It’s only been two weeks since Politico first published a leaked draft of Justice Alito’s opinion in Dobbs v. Jackson Women’s Health Organization that makes clear the Supreme Court will be overturning Roe v. Wade and Planned Parenthood v. Casey. In that time, Republican lawmakers and other opponents of abortion access have already cycled through multiple narratives attempting to distract from the significant impact of this impending decision. Friends in support of reproductive rights, please do not fall for these diversions.
Here’s a quick guide to identify — and reframe — these harmful narrative traps.
“It’s Just A Draft”
The very first talking point in the immediate wake of the leak was that this opinion was “just a draft” and thus should not be treated with very much significance.
It is, of course, true that the opinion has not yet been issued and that for now, Roe and Casey remain the law of the land. Anyone who was planning to get an abortion can and should keep their appointments to do so.
But the reality is that the Supreme Court justices vote on how an opinion will come down before any draft is written. That’s how we know that there are five votes to overturn Roe, and not one of those five justices is likely to flip on this issue. Subsequent reporting has indicated that Chief Justice Roberts apparently wanted to find a middle ground in the Dobbs ruling on Mississippi’s 15-week abortion ban and leave the Court’s precedents at least somewhat intact, but the other five conservatives did not support that less radical approach.
Moreover, follow-up reporting from Politico also revealed that there are currently no other drafts circulating with the justices. That’s in part because no dissent has been drafted yet, which would prompt opportunities for the justices to respond to each other.
There is no reason to doubt this is the opinion of the Court. Ignore anyone who says otherwise and be ready if they try to draw attention to any insignificant changes that might appear in subsequent leaked drafts or the final opinion. There are five votes to overturn Roe and we need to plan accordingly.
“The Leak Is The Story”
One of the narratives that quickly emerged after Politico’s story dropped has been an attempt to frame the leak itself as a bigger story than the substance of the draft ruling.
“This is the most egregious breach of trust at the Supreme Court that has ever happened,” warned Sen. Ted Cruz (R-TX), who the Supreme Court just ruled could accept bribes as a sitting lawmaker.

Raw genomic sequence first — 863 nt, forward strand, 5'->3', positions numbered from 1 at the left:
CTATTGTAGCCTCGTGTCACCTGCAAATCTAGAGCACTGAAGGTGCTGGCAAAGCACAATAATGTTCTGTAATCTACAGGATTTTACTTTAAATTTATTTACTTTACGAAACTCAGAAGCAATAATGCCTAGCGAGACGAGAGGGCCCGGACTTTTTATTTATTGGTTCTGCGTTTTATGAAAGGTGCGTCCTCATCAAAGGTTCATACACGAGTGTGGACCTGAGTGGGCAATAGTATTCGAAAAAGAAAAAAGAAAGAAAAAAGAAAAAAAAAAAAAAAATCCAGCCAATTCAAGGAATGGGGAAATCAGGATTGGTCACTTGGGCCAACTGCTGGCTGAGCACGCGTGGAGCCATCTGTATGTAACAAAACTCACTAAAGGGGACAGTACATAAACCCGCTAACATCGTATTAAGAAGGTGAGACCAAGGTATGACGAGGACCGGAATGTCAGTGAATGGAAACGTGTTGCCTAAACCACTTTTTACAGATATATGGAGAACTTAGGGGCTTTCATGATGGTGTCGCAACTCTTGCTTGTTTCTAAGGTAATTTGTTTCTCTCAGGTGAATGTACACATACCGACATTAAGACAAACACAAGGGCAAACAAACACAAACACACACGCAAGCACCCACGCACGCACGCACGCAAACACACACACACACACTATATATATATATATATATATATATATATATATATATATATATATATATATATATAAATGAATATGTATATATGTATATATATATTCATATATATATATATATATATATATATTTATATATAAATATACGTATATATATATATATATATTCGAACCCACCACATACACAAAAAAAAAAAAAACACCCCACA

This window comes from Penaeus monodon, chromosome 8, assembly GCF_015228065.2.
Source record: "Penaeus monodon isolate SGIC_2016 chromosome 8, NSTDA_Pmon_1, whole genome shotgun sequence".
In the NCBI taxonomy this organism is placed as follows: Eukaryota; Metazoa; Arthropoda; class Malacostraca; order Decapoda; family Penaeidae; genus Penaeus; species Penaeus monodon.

“This is an attack on the Court,” said Sen. Marsha Blackburn (R-TN), who also wants the Court to overturn Griswold v. Connecticut, which ensured married couples’ access to birth control.
“This lawless action should be investigated and punished to the fullest extent possible,” said Senate Minority Leader Mitch McConnell, who is already salivating over Congress passing a national ban on abortion after this ruling is issued.
Speculation about the source of the leak has been everywhere: Maybe it was one of the liberal justices’ clerks whistleblowing to warn everyone. Maybe it was one of the conservatives’ clerks trying to undermine Chief Justice Roberts. Conservative outlet Newsmax confirmed its racist bona fides by accusing newly-confirmed Justice Ketanji Brown Jackson of the leak, even though she hasn’t even been seated on the Court yet.
At the end of the day, it doesn’t matter much who leaked the opinion. That is why this is a distraction. If the leaker is uncovered, it will likely be a person unknown to the public, and if they face any consequences, it will change nothing about the Court or its ruling ending nationwide access to abortion.
We may not even hear much from any investigations. As Dahlia Lithwick and Mark Joseph Stern noted at Slate, the Supreme Court has invested nothing in improving its ability to monitor and report misconduct — to say nothing of there still being no code of ethics governing the justices in the first place. It’s likewise unlikely that the Department of Justice will get involved.